As part of the Lisbon Strategy, the EU has set certain goals concerning employment rates to be reached by 2010: 70% for overall employment, 60% for female employment and 50% for the employment of older people aged 55–64 years. Labour market developments have been positive in recent years and the labour market participation rates of women and older people have contributed disproportionately to the improved employment performance. Nevertheless, the employment rates in 2007 are still far from the targets set for 2010. Migrant workers and low-qualified people remain specific vulnerable groups in an increasingly segmented labour market.

The growing prevalence of non-standard employment forms in Europe during the last years – again with strong country differences – is interpreted as a result of ‘trade-offs between the labour market improvements and the quality of jobs’ (p. 33).

Youth unemployment

Despite improvements in the recent past, the unemployment rate of young people is still more than double the average unemployment rate in Europe – with great and continuing differences between EU Member States: figures range from about 5% to above 22%. About one third of young unemployed persons have experienced long-term unemployment. This may become problematic for the future competitiveness of Europe as ‘it is a well established empirical fact that unemployment in early life may permanently impair the employability of youth’ (p. 49).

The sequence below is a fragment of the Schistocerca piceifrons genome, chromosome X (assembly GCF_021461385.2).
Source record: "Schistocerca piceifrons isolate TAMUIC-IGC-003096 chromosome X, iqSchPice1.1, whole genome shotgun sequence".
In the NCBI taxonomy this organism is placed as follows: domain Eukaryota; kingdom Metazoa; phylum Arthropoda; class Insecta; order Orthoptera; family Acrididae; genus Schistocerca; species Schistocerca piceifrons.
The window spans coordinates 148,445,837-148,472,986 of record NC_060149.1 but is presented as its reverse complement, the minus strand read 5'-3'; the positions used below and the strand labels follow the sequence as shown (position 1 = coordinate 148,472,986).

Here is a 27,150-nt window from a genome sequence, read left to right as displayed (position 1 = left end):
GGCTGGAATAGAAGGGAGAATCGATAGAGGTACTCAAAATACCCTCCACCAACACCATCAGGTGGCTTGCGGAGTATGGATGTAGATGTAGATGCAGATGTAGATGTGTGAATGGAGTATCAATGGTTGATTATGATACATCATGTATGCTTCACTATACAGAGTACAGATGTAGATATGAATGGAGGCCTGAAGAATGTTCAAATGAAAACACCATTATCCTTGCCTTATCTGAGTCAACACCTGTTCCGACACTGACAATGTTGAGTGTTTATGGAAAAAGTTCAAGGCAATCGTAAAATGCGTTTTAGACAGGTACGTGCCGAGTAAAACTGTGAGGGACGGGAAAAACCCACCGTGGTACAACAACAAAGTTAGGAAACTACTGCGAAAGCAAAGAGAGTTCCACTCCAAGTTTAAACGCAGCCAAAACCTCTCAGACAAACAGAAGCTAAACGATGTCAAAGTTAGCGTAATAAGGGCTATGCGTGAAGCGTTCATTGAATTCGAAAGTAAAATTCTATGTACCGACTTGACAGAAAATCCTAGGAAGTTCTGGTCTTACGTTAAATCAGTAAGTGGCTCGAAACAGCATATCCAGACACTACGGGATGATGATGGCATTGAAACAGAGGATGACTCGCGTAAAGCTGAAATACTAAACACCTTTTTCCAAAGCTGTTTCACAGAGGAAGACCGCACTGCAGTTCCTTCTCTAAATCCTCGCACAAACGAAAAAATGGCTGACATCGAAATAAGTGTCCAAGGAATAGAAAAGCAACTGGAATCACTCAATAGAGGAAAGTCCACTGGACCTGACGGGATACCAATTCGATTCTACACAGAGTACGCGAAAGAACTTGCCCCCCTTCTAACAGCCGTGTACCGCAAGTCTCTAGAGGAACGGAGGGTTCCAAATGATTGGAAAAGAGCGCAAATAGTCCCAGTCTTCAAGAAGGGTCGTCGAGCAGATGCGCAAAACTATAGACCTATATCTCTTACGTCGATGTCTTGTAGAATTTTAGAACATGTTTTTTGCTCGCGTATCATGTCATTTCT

Education and training systems in a considerable number of EU countries are not properly attuned to the needs of the labour markets, and well-structured transition paths into the labour market are missing.

Wage developments

Although they are slowly diminishing, substantial income and wage differences prevail in the EU. These represent one of the major drivers for relocation processes or the threat of them. Moreover, real wage increases have lagged behind productivity increases for some time now, ‘leading to a continuous shift of income from labour to capital’ (p. 57). Working poverty and the gender pay gap remain significant despite being on the political agenda for a number of years.

Social protection

A high level of social security is regarded as being one of the central pillars of the European social model. In many European countries, the social protection systems have been under considerable strain, mainly for ideological, economic and demographic reasons. Therefore, it is worth noting that ‘the figures on social protection expenditure show us that, overall, there does not seem to be a retrenchment of social protection systems’ (p. 66).